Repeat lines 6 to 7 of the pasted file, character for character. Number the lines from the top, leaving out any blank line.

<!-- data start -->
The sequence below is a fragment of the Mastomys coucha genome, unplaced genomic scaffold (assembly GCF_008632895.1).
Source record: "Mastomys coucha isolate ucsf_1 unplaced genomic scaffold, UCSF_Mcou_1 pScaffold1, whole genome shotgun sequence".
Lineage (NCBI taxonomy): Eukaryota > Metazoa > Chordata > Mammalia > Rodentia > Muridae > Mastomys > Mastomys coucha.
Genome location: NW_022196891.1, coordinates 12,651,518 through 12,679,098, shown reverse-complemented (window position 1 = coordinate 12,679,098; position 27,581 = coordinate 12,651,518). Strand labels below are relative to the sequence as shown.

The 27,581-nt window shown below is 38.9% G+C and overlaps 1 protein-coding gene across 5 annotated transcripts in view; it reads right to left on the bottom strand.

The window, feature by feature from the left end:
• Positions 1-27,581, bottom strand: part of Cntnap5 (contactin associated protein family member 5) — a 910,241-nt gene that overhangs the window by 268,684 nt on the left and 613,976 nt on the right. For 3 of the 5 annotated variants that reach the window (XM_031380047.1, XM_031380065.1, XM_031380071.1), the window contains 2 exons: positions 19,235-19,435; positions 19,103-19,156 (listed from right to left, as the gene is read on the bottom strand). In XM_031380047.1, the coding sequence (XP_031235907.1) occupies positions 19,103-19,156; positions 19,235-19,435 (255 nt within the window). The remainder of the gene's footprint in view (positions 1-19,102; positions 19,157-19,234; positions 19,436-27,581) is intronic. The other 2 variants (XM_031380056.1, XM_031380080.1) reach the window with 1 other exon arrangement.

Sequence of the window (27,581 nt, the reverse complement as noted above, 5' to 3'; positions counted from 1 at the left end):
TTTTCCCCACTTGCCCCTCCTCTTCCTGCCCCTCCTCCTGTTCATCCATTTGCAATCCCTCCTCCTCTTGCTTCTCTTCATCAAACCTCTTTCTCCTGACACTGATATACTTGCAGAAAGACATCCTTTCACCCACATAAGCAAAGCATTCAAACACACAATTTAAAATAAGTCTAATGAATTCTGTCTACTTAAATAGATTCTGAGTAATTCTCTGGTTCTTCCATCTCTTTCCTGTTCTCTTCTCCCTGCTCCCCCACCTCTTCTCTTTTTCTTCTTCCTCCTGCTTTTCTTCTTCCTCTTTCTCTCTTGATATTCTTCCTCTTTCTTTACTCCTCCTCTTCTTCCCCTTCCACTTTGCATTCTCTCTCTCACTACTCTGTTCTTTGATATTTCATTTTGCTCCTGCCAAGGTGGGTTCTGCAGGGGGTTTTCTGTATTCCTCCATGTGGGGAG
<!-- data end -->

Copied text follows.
The window, feature by feature from the left end:
• Positions 1-27,581, bottom strand: part of Cntnap5 (contactin associated protein family member 5) — a 910,241-nt gene that overhangs the window by 268,684 nt on the left and 613,976 nt on the right. For 3 of the 5 annotated variants that reach the window (XM_031380047.1, XM_031380065.1, XM_031380071.1), the window contains 2 exons: positions 19,235-19,435; positions 19,103-19,156 (listed from right to left, as the gene is read on the bottom strand). In XM_031380047.1, the coding sequence (XP_031235907.1) occupies positions 19,103-19,156; positions 19,235-19,435 (255 nt within the window). The remainder of the gene's footprint in view (positions 1-19,102; positions 19,157-19,234; positions 19,436-27,581) is intronic. The other 2 variants (XM_031380056.1, XM_031380080.1) reach the window with 1 other exon arrangement.